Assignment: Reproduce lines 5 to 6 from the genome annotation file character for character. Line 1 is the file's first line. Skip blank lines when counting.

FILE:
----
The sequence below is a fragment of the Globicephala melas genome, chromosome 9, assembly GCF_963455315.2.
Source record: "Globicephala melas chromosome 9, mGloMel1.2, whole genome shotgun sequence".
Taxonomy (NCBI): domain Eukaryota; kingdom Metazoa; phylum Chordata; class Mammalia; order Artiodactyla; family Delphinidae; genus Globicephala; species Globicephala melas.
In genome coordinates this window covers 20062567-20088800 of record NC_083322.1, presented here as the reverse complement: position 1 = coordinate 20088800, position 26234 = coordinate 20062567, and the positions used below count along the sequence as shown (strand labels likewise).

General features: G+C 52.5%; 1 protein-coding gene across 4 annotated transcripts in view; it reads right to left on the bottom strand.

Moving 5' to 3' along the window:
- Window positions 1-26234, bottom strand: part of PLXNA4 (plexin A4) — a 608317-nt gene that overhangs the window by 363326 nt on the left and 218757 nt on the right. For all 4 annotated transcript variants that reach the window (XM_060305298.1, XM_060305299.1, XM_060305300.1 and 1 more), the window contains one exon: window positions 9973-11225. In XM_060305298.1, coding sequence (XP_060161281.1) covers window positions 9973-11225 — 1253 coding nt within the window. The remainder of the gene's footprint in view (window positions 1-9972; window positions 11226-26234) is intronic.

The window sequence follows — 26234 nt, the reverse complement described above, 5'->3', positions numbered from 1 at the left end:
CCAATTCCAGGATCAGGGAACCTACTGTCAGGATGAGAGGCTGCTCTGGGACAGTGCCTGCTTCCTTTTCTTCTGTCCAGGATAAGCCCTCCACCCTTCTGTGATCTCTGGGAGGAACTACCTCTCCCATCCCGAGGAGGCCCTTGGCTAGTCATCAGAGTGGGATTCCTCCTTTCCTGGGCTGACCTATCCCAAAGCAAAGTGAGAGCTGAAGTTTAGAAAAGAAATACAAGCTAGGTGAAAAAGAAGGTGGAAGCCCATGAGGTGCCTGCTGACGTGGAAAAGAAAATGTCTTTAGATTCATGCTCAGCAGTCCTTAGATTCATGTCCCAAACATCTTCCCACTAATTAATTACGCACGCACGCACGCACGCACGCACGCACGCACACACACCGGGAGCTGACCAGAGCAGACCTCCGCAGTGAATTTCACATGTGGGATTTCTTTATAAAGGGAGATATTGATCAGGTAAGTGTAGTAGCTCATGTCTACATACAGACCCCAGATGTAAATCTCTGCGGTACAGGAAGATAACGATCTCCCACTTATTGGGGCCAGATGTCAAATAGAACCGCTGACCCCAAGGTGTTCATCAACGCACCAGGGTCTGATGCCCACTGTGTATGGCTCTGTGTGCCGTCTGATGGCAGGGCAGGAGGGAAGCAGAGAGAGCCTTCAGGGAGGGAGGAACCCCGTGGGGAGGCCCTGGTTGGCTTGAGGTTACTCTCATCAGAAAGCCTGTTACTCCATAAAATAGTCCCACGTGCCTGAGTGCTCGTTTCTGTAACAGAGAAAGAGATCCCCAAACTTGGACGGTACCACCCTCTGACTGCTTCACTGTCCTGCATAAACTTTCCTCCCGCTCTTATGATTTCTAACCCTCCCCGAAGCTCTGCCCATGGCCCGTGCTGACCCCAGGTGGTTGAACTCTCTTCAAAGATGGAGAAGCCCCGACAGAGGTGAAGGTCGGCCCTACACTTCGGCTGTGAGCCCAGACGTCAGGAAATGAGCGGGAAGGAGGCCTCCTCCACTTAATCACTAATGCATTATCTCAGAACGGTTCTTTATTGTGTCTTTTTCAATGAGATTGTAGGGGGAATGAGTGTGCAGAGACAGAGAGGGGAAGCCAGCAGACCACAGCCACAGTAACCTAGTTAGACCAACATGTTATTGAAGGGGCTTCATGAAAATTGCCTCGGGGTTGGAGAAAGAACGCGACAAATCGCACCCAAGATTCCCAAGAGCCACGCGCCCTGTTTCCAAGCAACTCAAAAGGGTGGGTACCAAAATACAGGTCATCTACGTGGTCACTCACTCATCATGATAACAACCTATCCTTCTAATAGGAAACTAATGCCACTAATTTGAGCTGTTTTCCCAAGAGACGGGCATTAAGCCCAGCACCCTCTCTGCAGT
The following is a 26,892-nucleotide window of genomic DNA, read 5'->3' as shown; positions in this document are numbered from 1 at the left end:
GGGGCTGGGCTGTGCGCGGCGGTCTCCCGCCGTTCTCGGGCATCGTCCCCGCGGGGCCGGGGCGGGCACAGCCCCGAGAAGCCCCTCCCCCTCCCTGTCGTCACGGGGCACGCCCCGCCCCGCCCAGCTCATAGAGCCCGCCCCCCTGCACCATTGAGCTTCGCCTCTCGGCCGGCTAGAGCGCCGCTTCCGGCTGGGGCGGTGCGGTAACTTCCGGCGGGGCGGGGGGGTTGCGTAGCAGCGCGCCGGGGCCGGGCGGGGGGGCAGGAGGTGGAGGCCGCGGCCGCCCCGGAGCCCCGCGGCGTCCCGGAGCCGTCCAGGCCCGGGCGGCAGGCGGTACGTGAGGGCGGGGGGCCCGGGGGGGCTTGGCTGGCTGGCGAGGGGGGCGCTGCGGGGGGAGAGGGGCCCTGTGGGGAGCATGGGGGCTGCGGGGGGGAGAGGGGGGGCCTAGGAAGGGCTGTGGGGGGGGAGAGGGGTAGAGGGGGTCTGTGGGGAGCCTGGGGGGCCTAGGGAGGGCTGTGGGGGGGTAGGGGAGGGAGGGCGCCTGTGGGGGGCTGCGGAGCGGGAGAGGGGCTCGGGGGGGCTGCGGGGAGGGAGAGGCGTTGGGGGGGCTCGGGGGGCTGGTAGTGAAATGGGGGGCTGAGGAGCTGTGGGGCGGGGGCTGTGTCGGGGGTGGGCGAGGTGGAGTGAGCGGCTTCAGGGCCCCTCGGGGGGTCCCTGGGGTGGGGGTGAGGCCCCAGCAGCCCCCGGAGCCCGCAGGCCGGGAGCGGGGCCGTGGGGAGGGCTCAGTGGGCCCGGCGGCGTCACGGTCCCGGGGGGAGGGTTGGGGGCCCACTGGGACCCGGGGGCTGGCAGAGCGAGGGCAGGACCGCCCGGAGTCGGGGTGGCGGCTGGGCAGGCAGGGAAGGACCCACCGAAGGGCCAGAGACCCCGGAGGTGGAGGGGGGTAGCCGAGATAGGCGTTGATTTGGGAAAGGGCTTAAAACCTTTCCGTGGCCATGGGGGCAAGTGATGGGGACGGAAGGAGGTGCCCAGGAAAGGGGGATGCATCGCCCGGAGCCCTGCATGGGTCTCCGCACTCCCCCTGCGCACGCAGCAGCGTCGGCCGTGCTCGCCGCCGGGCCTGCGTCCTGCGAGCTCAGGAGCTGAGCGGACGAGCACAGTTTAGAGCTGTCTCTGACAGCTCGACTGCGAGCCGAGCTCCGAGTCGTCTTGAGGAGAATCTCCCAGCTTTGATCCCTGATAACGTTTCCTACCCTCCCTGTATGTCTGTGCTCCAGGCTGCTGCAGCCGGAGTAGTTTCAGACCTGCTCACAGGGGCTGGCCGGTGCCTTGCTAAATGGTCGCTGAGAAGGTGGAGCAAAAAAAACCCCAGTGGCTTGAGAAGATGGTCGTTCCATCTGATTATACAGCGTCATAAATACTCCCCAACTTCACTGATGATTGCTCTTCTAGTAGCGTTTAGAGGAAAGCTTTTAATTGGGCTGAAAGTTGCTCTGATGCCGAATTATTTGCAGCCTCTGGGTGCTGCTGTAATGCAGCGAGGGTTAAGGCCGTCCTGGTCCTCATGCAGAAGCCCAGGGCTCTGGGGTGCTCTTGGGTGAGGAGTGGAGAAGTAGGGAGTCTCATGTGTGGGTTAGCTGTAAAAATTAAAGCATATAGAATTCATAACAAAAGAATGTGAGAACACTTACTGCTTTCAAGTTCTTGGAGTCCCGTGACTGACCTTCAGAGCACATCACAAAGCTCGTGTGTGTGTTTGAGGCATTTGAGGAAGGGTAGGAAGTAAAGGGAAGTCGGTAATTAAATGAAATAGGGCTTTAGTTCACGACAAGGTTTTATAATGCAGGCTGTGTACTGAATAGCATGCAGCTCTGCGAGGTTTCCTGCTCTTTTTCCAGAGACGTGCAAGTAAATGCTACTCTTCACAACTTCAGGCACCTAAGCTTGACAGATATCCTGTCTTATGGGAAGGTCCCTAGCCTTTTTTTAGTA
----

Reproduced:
General features: G+C 52.5%; 1 protein-coding gene across 4 annotated transcripts in view; it reads right to left on the bottom strand.

Moving 5' to 3' along the window: